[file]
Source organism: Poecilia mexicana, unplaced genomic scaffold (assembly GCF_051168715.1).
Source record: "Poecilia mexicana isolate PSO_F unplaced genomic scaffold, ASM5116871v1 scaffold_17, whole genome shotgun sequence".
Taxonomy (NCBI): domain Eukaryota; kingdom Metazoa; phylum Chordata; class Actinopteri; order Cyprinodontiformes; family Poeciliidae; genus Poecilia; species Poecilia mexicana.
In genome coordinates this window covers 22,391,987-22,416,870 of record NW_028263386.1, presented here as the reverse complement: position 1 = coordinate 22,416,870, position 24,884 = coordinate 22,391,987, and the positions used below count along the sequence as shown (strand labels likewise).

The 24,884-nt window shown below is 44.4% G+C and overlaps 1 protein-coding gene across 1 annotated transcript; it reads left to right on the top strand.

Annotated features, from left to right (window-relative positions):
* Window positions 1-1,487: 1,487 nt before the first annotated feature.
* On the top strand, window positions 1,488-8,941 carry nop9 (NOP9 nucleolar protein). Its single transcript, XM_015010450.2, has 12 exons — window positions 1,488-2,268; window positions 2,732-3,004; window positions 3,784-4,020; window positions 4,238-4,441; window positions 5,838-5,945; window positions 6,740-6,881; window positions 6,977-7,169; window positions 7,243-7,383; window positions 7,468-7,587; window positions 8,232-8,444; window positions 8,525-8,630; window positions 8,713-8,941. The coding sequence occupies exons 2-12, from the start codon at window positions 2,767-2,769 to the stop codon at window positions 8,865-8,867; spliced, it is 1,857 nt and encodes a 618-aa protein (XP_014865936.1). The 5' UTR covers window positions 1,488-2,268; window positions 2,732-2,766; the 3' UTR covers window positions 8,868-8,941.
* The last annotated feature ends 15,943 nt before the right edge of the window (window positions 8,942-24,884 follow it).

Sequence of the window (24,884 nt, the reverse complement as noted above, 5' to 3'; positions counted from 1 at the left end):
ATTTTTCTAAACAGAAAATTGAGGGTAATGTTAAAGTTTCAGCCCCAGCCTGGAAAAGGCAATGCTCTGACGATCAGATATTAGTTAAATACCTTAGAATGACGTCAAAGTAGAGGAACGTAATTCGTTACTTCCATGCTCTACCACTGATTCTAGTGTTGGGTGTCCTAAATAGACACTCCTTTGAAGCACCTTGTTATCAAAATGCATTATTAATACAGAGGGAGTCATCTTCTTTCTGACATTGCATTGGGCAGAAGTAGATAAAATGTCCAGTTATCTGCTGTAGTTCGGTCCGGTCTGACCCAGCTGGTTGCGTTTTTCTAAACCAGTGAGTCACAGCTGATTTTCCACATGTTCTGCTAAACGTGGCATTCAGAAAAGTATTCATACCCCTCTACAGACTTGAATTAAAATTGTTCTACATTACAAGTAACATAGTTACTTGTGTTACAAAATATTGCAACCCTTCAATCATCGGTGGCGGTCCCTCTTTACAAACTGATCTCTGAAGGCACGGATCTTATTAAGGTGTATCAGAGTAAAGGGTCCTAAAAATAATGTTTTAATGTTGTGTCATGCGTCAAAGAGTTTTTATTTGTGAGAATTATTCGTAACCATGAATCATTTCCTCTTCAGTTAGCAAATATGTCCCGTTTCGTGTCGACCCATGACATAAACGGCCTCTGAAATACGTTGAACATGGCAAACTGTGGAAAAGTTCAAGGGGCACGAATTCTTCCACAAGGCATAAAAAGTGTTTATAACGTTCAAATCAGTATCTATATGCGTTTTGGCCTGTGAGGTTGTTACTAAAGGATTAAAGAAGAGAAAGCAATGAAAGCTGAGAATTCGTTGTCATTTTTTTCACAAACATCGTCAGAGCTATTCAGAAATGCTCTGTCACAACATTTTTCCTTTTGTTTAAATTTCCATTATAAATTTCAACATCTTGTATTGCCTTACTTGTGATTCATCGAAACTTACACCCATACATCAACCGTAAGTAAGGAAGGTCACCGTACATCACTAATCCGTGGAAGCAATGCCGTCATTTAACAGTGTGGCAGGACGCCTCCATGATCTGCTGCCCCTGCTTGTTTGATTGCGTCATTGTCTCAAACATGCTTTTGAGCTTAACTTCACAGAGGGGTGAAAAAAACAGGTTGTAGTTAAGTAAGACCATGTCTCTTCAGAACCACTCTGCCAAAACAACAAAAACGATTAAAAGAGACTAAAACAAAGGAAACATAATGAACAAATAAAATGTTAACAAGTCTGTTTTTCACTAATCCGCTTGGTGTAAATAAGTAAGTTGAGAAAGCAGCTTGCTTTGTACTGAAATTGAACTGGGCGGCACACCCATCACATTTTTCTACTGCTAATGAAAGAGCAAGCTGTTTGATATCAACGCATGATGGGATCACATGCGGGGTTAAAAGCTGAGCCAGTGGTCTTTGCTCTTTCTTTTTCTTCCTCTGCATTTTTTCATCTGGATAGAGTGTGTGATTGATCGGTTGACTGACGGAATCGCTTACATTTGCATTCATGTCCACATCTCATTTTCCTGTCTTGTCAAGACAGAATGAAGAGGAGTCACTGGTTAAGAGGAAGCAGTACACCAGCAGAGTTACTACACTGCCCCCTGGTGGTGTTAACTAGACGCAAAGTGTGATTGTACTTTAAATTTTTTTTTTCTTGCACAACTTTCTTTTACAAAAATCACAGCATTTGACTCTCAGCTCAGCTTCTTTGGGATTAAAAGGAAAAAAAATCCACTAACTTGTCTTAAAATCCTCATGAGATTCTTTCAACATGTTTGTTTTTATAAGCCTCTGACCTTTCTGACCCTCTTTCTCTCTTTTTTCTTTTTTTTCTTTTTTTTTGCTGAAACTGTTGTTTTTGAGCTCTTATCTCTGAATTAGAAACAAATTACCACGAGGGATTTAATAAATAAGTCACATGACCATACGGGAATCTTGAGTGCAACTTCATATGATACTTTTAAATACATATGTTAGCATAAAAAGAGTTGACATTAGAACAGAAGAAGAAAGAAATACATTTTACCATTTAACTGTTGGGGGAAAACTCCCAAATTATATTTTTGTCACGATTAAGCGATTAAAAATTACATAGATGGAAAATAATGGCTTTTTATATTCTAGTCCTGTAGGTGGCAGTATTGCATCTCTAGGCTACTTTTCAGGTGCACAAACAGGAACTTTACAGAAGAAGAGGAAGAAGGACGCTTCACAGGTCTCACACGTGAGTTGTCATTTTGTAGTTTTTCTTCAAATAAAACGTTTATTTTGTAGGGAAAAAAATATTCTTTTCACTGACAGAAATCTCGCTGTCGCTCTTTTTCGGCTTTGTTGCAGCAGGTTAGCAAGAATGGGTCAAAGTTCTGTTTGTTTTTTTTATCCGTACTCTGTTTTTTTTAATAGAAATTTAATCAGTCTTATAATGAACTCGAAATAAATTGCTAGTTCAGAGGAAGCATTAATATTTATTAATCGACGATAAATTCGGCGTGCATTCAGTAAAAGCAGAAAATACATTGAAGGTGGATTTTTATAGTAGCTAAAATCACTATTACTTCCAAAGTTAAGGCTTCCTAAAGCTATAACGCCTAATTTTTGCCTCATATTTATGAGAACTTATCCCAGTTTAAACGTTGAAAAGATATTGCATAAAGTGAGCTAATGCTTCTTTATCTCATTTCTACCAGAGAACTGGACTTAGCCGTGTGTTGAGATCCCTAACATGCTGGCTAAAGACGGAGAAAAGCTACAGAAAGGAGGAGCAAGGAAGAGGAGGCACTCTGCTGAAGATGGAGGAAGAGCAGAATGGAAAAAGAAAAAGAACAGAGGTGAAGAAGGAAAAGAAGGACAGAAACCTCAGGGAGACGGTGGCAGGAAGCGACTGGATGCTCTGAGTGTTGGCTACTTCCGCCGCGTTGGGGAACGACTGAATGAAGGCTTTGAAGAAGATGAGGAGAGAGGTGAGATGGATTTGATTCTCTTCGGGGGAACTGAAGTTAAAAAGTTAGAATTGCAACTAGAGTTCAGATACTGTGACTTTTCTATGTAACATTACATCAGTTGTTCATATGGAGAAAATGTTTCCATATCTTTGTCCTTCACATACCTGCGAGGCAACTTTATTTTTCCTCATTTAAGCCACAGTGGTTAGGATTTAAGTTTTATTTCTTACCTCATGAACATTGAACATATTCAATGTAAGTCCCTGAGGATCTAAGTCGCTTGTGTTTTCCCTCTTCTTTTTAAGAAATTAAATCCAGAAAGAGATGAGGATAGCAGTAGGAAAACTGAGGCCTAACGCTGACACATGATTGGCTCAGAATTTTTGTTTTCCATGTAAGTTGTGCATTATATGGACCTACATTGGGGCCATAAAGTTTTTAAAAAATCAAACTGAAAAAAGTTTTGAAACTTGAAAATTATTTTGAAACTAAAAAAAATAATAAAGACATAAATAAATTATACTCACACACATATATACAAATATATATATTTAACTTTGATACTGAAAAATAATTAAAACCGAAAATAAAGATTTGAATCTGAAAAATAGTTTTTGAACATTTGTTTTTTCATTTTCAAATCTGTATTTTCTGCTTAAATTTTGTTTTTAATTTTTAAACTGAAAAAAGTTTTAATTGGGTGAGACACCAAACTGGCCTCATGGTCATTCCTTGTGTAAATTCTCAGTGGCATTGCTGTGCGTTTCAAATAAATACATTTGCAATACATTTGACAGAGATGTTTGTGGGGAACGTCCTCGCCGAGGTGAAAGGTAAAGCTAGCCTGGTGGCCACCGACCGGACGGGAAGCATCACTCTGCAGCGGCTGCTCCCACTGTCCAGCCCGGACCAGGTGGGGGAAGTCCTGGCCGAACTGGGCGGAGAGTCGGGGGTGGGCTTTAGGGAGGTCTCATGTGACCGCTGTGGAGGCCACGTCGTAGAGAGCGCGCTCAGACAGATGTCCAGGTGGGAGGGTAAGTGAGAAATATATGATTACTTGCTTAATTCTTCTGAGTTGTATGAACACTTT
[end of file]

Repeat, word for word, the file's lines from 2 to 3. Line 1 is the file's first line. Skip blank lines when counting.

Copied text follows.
Source record: "Poecilia mexicana isolate PSO_F unplaced genomic scaffold, ASM5116871v1 scaffold_17, whole genome shotgun sequence".
Taxonomy (NCBI): domain Eukaryota; kingdom Metazoa; phylum Chordata; class Actinopteri; order Cyprinodontiformes; family Poeciliidae; genus Poecilia; species Poecilia mexicana.